Since 2009, The Ihangane Project, University of Michigan Ross School of Business, and Ruli District Hospital have worked together to identify ways to improve patient care by streamlining the health care infrastructure designed to serve them. Our updated webpage highlights the wonderful work of this collaboration!
At the core of this collaboration is the concept that communication flows are the cornerstone for good health care. Whether it is information flowing between the health care provider and patient, or between health centers and the referral hospital, it is crucial to understand the information that currently flows throughout the system so that we can work together to improve efficiency and minimize bottlenecks. This summer, 2013 William Davidson Institute Fellow Anna Chan, will work to better understand the information flows between rural community members, Community Health Workers, and Health Centers. In addition, she will work on a community-based survey to identify factors for self-efficacy amongst community members with children under 5 years of age. Stay tuned for more!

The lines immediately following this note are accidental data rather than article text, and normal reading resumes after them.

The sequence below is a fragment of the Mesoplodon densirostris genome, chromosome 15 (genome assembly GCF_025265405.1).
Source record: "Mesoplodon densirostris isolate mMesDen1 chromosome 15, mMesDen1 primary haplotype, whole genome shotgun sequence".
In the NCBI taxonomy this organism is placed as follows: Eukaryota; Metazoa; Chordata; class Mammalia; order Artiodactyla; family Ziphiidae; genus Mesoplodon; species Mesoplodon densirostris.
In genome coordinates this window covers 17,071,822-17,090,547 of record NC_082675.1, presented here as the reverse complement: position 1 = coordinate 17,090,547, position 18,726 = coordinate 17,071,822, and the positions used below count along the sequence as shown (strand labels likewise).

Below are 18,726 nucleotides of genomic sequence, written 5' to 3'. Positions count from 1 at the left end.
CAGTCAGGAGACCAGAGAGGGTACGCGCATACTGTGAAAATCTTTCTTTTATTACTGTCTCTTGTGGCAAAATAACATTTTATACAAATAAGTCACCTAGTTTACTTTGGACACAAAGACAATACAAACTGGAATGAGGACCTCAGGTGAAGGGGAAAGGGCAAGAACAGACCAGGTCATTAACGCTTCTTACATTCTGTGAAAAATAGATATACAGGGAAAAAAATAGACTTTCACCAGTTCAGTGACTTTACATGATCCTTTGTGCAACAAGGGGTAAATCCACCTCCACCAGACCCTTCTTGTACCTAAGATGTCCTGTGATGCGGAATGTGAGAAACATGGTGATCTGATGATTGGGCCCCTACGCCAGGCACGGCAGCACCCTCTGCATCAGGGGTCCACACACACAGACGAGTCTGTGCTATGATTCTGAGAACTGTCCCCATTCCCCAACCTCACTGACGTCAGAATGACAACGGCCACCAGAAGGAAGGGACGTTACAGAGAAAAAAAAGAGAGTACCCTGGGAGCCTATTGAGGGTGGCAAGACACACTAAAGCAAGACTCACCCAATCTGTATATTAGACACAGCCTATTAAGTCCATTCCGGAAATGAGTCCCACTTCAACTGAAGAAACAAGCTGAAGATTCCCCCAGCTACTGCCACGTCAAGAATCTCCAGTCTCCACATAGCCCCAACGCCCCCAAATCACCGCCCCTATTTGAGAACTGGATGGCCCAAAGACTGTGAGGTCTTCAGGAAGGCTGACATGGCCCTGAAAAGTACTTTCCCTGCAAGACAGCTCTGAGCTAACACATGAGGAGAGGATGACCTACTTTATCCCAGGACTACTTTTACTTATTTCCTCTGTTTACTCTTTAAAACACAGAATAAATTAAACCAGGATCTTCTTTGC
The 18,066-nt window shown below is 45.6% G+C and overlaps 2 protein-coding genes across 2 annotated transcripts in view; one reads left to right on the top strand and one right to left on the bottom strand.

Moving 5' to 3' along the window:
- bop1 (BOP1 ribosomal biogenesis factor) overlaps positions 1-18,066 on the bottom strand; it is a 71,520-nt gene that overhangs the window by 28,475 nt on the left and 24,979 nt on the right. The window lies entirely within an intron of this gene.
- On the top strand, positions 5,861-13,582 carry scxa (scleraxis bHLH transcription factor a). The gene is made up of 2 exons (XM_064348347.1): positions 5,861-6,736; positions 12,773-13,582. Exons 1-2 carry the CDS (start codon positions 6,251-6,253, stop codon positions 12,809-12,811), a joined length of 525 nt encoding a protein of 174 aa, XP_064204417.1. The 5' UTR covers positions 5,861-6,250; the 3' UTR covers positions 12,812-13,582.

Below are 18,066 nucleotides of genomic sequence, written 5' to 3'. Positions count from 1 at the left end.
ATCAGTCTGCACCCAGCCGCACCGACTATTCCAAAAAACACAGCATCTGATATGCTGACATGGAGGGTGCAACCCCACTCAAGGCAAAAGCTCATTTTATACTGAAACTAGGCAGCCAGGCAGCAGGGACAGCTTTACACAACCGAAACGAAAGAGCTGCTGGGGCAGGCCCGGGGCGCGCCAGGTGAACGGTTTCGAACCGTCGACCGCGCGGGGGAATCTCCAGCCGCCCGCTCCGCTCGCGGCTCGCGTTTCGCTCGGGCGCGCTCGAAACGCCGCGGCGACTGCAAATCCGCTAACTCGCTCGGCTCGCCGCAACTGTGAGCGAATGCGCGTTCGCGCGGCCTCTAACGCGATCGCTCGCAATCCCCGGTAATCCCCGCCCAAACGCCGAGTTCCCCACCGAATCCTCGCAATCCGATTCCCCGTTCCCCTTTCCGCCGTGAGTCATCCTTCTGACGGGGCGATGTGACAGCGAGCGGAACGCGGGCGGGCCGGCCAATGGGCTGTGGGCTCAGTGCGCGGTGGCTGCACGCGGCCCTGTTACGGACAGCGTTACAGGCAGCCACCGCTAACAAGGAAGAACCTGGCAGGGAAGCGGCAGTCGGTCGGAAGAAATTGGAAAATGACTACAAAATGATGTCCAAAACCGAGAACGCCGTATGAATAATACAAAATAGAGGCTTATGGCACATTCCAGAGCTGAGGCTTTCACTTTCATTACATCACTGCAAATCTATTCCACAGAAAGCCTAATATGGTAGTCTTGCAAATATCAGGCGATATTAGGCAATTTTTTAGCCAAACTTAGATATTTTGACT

In March 2012, TIP collaborated with the William Davidson Institute to bring a Multidisciplinary Action Project (MAP) Team to work with Ruli District Hospital and their associated health centers. The team spent 4 weeks building upon last year's University of Michigan Ross School of Business team's recommendations to develop a communication system that will improve the flow of patients referred to the hospital from throughout the rural catchment area of Ruli District Hospital. Based upon initial recommendations, the Ministry of Health initiated a simple system that would allow the hospital to more reliably predict outpatient referrals from health centers. This improves the efficiency for hospital outpatient services, and improves the the patient experience by decreasing wait times and minimizing the risk of coming to the hospital without being seen by a physician. The MAP team worked with the hospital and health centers to assess the implementation of this new system, including current work flows, to determine areas of strengths, weaknesses, opportunities and threats. In June, a WDI Fellow will spend 3 months working with Ruli District Hospital to assess and implement recommendations, as well as field test the recommendations and survey stakeholders for their input. Once recommendations have been fine-tuned and field tested, they will be expanded to all health center/district hospital service areas throughout Rwanda. This is a great example of how on-the-ground assessments, stakeholder interviews, and collaborative design can improve health system efficiency and provide a positive impact on patient care!